By Joshua Langford
Coming out of high school, I was a McDonalds All-American and ranked in the top 20 basketball players in America. To put it in lay terms, my skills were considered top tier by many college coaches. I ended up choosing Michigan State University and by the time I was a junior in college I was playing my way into my dream of becoming a professional athlete in the NBA. But in 2019, like a deer caught in headlights, I was blinded by the pain of experiencing the unexpected through injury. It affected me so much so that it felt like my hope had been buried underground, never to see the sun again.
Prior to my injury, the finish line was right before me. I could see it, envision my next step to a professional career, but then the injury came. I was sidelined with no chance of finishing out that year. As hard as this was, I had made up my mind that I would be back stronger. Earlier in my career, I muscled my way through injury before and came back stronger, why wouldn’t this be the same song?
Well, to my surprise this wasn’t the same song. A new song began to play, and I got injured once more, literally the following year. Feeling plagued by the disease of injury, I went into an emotional cocoon and subconsciously I was determined to never come out.
Time went by for me to heal, and I got another shot. It was another opportunity to pursue my lifelong dream, but Covid decided to come into the world’s home without ringing the doorbell. Not only did Covid impact my come back season, but I felt like my body was fighting against me. That season of my return from injury #2, caused me to feel like injury #3 was coming. I was also contending with a number of other physical challenges. So much so, to the point to where I remember having a phone call with a mentor and asking him is something wrong with me. He encouraged and reminded me that nothing was wrong with me, but I still couldn’t understand why my body was doing this to me.
But I finished. I finished that season and did not give up. And although I finished outwardly, I was barely getting through the race emotionally. What I didn’t realize was that my emotional space had been impacted tremendously. Not only did I experience physical injury through that season of my life, but I also experienced emotional injury.
Within the same year that I finished my season, I also graduated. I walked the stage physically in 2021, but my emotions were still lagging, frozen in 2019. I was emotionally traumatized not just because of the pain that came from the injuries and physical challenges, but I was also traumatized from the pain that came from experiencing the unexpected. Most would think that a person of my age couldn’t go through emotional setbacks, but that isn’t the truth. The truth is that as humans whether young or old, one of the things we have in common is that the unexpected can create some turbulence in our soul and rock us emotionally. When we dream and those dreams aren’t fulfilled that can be discouraging. It was discouraging for me. That season of my life left a stake in my heart that created an emotional wound.
My dreams and plans got rocked. It was like Shaquille O’Neal blocked my dreams into the third row and said not today! I was feeling defeated and destitute emotionally, but what treated my wounded heart was the medicine of hope. This medicine was an ointment massaged into my heart by the people in my corner. The creator of the universe is recorded in the Book of Genesis saying that it is not good for man to be alone. Most would suggest that when he said this, he was referring to man being without a woman. On the contrary, we could potentially see in principle, that it is not good for a human to be without a human. Had I not had people in my corner in this season of my life, I am not sure where I would be. I believe wholeheartedly that our hope should be found solely in Jesus. I also believe that Jesus releases that hope through people. My family, my friends, and my community exuded so much hope through encouraging words and listening ears that it helped me see that my disappointment didn’t have to be my destination. They helped me get to the bridge of hope.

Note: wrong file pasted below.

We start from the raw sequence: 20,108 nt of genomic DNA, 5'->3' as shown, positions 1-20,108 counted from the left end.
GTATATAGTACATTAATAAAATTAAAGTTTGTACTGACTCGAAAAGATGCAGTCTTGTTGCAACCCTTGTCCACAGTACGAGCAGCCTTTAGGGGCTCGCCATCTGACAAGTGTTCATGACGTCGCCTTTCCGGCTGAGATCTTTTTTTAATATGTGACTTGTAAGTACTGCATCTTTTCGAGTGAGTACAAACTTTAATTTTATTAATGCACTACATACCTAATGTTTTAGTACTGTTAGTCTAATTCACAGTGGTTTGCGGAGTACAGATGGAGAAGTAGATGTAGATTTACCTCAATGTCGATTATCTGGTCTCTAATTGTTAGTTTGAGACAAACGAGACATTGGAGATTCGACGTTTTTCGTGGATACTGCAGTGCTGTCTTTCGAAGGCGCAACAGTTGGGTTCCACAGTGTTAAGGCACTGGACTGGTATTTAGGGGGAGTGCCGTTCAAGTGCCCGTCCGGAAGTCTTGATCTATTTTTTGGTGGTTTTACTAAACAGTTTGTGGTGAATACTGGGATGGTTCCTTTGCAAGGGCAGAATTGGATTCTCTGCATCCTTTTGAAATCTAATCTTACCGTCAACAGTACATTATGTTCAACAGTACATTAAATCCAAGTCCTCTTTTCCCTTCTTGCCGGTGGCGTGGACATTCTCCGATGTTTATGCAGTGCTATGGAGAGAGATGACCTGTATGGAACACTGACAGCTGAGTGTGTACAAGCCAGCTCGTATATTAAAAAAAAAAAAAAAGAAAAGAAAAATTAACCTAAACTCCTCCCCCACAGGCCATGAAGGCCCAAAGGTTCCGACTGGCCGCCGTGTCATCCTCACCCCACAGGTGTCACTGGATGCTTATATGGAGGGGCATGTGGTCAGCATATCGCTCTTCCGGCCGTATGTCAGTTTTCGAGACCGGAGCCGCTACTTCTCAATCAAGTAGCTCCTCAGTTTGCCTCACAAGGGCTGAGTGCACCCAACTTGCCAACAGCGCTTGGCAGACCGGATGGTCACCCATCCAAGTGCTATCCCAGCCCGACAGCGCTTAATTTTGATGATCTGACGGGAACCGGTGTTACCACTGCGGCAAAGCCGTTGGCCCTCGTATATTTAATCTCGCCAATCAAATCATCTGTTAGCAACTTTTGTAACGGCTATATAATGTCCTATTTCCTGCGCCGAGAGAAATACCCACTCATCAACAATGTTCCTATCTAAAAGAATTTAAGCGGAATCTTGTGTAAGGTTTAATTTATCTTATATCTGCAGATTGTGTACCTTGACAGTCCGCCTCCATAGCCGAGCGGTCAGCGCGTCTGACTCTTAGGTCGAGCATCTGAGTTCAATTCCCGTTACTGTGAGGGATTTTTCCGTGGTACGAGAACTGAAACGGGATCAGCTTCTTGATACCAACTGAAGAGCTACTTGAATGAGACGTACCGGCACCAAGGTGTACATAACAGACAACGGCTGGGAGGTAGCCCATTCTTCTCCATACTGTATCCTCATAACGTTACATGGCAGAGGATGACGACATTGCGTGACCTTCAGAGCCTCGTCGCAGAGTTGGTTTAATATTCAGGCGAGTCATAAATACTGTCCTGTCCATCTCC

For anyone that may be on the receiving end of unexpected hardship and is going through the emotional upheaval that comes with it, I hope that you are encouraged to know that your journey back up the mountain can be accomplished with community. It’s through community that we rediscover the hope we’ve lost. God has created community to strengthen us when we are weak, lift us up when we are tired, and comfort us when we feel cold. It’s easy to try to fight through your heartache alone, but it is better to fight it with others.
On the opposite end of the spectrum, I hope my story helps you see that you could be the conduit that Jesus wants to release his hope through. In a world that is full of many challenges there are people searching for hope to be gently rubbed, like a salve, on the scars in their hearts.
Joshua Langford is an alumnus of Michigan State University. He was graced with the opportunity to gain a full athletic scholarship to play for the men’s basketball team. In 2020, he graduated from Michigan State with a bachelor’s degree from the School of Communication Arts and Sciences in Advertising Management with a minor in Religious Studies. He recently completed his master’s degree in Education with a concentration in Sports Coaching and Leadership. Currently, he is a Program Coordinator within the Multicultural Business Program at Michigan State University